Photo by Travis Nguyen / Photo Editor
Why the way mathematics is taught does a disservice to its students
“What are you studying?”
This is the question all university students continuously face. It’s an easy icebreaker, a well-meaning inquiry, a pointed question and just about everything in between.
As an Arts & Science student, I have a lot of flexibility in what courses I can take. At the moment, most of my courses are in math or political science. Without fail though, whenever I explain this to someone, they immediately latch onto the former. I’ve gotten reactions ranging from horrified, “You’re taking more math courses?” to strained comments such as, “Wow! I could never. But good for you.”
I can count on one hand the times I’ve received an enthusiastic or an equally excited response. Because I do find math exciting. That’s why I’m studying it — not because I’m exceptionally bright or talented, but because even when I find it difficult and frustrating (and I often do), I enjoy math.
What I don’t enjoy, though, is the way it’s often taught. Math, like any field, relies on its students having a solid foundation. You need to be able to count, then you need to be able to add, subtract, multiply and divide, in the proper order, and then you need to understand functions and transformations and so on and so forth.
If you’re missing even a portion of one of these building blocks, it’s incredibly difficult to move forward. That’s likely why there is a strong emphasis on this kind of computational learning in mathematics, on memorizing multiplication tables, formulas and theorems. But to have a truly strong foundation in mathematics, you also need to be able to solve problems, to think and reason mathematically.
But this deep comprehension is more difficult to teach. It’s not easily tested and it takes different students different amounts of time to arrive at this point. When you only have so many weeks in a semester to cover a large range of material, it’s not always possible to help everyone achieve this understanding.
This kind of deep comprehension is why I love math. I enjoy understanding the theory behind computations, deriving theorems and proofs and working backwards to see how and why certain formulas and theorems work the way they do. It’s thrilling to finally figure out the way to solve a problem, to watch as all the pieces come together, all the numbers and variables lining up and falling into place.
Most of the work I do, at the Silhouette and otherwise, involves this same kind of problem-solving: working with the pieces of information I’m given, figuring out how to find the pieces I’m missing and coming up with a solution. It’s this deep comprehension that allows me to connect mathematics to the other areas of my life, but it’s also the one consistently missing from math education.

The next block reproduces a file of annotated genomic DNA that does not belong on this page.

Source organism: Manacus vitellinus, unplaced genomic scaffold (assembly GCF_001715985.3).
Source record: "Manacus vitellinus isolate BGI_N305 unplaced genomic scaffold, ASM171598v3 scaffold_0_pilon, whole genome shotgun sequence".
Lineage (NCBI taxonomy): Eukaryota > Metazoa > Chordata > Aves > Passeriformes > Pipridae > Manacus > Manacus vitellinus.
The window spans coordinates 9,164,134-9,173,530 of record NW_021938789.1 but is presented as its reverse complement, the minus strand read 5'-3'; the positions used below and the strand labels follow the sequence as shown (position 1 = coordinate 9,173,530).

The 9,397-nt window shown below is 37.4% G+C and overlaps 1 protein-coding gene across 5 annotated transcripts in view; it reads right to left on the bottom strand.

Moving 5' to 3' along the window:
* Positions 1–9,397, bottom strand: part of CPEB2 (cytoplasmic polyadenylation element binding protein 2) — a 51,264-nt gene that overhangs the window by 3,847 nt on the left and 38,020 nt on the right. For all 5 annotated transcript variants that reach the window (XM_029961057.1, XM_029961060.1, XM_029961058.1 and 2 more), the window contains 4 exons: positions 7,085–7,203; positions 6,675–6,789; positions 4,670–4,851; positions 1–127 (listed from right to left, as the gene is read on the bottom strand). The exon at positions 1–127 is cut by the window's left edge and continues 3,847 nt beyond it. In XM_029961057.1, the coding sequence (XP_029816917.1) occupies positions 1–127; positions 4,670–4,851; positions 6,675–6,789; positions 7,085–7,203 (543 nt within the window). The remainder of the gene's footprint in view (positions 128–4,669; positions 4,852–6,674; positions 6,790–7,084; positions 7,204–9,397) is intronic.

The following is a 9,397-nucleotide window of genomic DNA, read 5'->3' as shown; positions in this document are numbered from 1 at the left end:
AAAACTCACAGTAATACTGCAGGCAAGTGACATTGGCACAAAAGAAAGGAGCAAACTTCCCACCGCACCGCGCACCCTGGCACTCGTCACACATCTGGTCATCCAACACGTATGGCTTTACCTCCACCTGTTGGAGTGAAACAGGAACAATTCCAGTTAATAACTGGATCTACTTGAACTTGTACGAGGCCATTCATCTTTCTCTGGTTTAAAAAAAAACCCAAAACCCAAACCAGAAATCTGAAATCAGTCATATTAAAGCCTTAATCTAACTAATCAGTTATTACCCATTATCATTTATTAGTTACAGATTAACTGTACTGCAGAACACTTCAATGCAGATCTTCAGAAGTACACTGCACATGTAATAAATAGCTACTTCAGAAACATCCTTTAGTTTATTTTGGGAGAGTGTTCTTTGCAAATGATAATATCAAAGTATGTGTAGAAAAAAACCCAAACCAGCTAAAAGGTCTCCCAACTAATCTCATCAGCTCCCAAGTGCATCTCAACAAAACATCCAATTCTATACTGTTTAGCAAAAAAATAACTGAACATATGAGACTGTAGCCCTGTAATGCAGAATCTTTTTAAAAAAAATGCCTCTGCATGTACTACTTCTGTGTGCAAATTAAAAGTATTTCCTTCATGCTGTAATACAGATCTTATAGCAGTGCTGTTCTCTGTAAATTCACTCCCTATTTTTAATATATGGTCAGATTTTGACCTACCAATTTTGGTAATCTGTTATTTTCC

Over the years, there has been debate, particularly at the elementary school level, about how we should approach mathematical education. There is the traditional approach, which has been heavily endorsed by Premier Doug Ford and his government, which relies heavily on computation and rote memorization. On the other hand, there is the more recent “discovery” or inquiry based approach, which instead encourages problem-solving and experiential learning.
Most math teachers would argue that you need a mix of the two to ensure success and I would agree. Computation with comprehension clearly isn’t working, but comprehension needs computation to be clear and concrete.
But that’s still not the way it’s typically taught. In my experience, math education is also often fragmented, with approaches varying from teacher to teacher and curricula from place to place even within Canada.
Additionally, the topics themselves are rarely linked together in a cohesive and clear way that highlights the remarkable network of connection that actually exists between them and the rest of the world.
All of this comes together to contribute to the most insidious and damaging belief about mathematical education: the myth that you’re either good at it or you’re not.
The number of times I’ve heard people say “Well, I’m just not a math person,” or “Math isn’t for me,” is too many to count. When I ask people why they say this, they’ll give me an anecdote, usually from elementary school, sometimes high school, about how they couldn’t figure out fractions or understand derivatives.
Students are sorted into these camps early and often get stuck within them because this myth allows no room for improvement or growth. And when we not only deny students the opportunities to improve, but also teach them from a young age there are certain things you just can’t get better at, this is where the damage is done.
Developing a strong comprehension of mathematical concepts and understanding how to think mathematically are key to helping students improve and ultimately debunking this myth. I’m not saying everyone would love math if only they could understand it. The same way not everyone loves English or Chemistry, there are going to be people who won’t enjoy math but I think a great deal more might if they could see it this way.